Bontrager is back with the second generation of their Line Pro 30 carbon wheels, which they say have twice the strength of the original version thanks to a new rim profile. In fact, Bontrager say that the new rims are the strongest they've ever tested in their facility.
What's the secret to that increase in strength? A different rim shape, one that has a wider hook wall. That's the spot where pinch flats can occur as the rim and tire sidewall are smashed against each other; by increasing its thickness the forces that occur during an impact are spread out over a larger area.
Line Pro 30 Details
• Intended use: trail / enduro
• OCLV carbon rims
• 28 DT Swiss Comp Race spokes
• 29mm internal rim width
• Rapid Drive 108 hubs
• Weight (29"): 1782 grams, 816 front / 966 rear
• Lifetime warranty / Carbon Care program
• Price: $1,300 USD
The price of the Line Pro 30 wheels remains unchanged at $1,300 USD with an XD driver. There's also a Line Elite version that uses a slightly heavier carbon layup along with J-bend spokes to drop the price down to $900 USD. Both wheelsets use a Rapid Drive 108 hub that has 3.3 degrees of rotation between engagement points.
The wheels are covered by a lifetime warranty against manufacturing defects, and for the first two years of ownership Bontrager will repair or replace any wheel that gets damaged free of charge.Details
Before getting into the details of the rim profile, it's worth taking a moment to appreciate the subtle graphics. The Bontrager logo is no longer screaming for attention in multiple locations, and the overall look is much more low key – I'm a fan.
As for the carbon rim itself, it still has a 29mm internal width, but the overall height has dropped down to 27mm in order to help with impact absorption and vertical compliance. That's shorter than before, although we are starting to see more and more rims come out that have an even lower profile. For comparison, Enve's AM30 rims have a 20mm height, Crankbrothers' Synthesis E rims measure 18mm, and Zipp's 3Zero Moto rims are only 15mm tall.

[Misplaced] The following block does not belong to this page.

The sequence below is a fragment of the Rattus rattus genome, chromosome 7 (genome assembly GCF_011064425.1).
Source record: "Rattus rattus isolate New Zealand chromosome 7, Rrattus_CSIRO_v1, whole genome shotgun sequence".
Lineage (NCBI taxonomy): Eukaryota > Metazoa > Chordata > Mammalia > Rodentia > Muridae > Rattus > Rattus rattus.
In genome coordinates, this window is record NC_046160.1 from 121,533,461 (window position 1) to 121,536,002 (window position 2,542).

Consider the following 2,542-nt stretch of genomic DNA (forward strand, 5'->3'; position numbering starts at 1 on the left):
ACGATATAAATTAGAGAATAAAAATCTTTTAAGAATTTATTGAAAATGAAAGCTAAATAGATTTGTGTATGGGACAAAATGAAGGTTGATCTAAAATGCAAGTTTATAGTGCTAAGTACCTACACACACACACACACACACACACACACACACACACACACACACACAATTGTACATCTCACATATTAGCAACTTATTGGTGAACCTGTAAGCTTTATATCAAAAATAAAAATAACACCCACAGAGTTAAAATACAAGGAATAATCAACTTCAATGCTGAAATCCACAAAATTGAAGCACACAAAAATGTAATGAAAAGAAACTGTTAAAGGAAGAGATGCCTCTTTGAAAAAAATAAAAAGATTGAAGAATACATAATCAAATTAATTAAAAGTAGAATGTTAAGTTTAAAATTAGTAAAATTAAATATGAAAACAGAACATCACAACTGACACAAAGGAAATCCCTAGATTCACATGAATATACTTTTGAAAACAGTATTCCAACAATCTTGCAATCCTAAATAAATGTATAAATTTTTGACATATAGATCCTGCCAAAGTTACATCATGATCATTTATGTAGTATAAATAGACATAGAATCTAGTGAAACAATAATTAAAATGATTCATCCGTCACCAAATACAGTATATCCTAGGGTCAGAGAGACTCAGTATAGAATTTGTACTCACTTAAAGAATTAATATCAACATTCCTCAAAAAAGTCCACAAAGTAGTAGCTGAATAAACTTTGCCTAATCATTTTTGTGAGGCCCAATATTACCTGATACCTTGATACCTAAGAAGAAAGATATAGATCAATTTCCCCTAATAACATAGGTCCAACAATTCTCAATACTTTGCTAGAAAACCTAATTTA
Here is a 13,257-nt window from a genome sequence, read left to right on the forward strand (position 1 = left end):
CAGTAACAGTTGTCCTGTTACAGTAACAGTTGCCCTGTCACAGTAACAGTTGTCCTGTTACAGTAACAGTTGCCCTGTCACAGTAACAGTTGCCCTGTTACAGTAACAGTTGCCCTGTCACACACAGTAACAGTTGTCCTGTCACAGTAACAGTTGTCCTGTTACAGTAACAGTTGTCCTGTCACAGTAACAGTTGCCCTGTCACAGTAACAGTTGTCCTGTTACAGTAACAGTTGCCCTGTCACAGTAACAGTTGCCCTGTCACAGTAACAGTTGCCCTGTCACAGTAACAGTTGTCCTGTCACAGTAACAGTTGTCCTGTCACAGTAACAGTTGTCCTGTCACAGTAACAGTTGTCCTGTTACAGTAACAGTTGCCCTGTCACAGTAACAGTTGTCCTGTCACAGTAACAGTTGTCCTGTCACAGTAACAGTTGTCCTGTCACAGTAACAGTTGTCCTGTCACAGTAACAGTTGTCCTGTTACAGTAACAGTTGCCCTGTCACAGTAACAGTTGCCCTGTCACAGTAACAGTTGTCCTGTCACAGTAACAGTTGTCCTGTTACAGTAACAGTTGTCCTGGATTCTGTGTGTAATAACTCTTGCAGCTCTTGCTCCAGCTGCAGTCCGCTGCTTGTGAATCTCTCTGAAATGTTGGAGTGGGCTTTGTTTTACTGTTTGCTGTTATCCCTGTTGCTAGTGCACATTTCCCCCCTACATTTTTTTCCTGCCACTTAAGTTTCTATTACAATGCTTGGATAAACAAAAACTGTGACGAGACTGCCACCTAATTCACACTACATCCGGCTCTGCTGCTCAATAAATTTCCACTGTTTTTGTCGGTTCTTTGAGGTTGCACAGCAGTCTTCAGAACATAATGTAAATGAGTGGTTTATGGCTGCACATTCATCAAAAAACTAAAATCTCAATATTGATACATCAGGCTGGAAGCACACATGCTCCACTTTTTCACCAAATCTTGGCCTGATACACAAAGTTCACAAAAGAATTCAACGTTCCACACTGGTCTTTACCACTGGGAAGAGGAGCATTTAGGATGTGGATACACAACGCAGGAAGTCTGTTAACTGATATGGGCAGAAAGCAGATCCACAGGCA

The top of the hook wall measures 4.6mm, and it's that increased thickness that's supposed to help increase the rim's durability and prevent pinch flats. The rims do have a hooked sidewall, but once Bontrager's plastic rim strips are installed they fill in the space underneath the hook.
The rims are laced with 28 straight pull DT Swiss Comp Race spokes to Bontrager's Rapid Drive 108 hubs. The previous version used bladed spokes, which require a little more effort to true, so it's nice to see the switch to the Comp Race. For riders who refuse to ride on anything other than J-bend spokes, the Elite 30 wheelset is only 100 grams heavier and $400 less expensive.
The Rapid Drive 108 hub uses a 54-tooth drive ring and two sets of three pawls, which means that there's just 3.3-degrees between engagement points. An XD driver is the stock configuration, but Shimano HG and Micro Spline freehub bodies are also available. Performance Set Up
I started my time with the Line Pro 30 wheels by mounting them up with a set of Michelins DH 22 tires. That installation didn't go as easily as I'd hoped – the tire's thick casing didn't want to pop into place evenly, and it seemed like the plastic Bontrager rim strip was to blame. I pulled out the rim strip and replaced it with tubeless rim tape, knocking off around 50 grams per wheel in the process. That setup proved to be the ticket, and the tires mounted up without any issues. I later swapped to a Maxxis Assegai / DHR II combo, and those both mounted without trouble using the same rim tape set up. On the Trail
The original Line Pro 30 wheels were on the stiffer side of the spectrum, but that feeling's been toned down a little on the new version. The wheels now have more of a neutral feel, one that's not overly harsh or jarring in rough terrain. I'd put them in a similar stiffness category as We Are One's Union rims – comfortably solid is the term that comes to mind. Solid often comes with a weight penalty, but that's not the case here - 1782 grams is quite reasonable for a wheelset that can handle everything from trail rides to DH shuttle laps.
The hub engagement is nice and quick, and after a few months of muddy riding the bearing are all still spinning smoothly and free of any excess play.
These wheels have seen plenty of solid impacts over the last few months and they're still spinning straight and true. I'll update this review if anything changes, but so far they've held up impressively well to multiple big rock and root hits, the kind where you can hear (and feel) the rim hitting the obstacle. If they were aluminum rims I have no doubt they'd have at least a few dents by now, but there's not a hop to be seen.
Comfortable + solid ride feel+
Less expensive than comparable options+
Relatively light weight for this category
Plastic rim strip can make it harder to seat some tires-
Warranty terms are reasonable, but not the best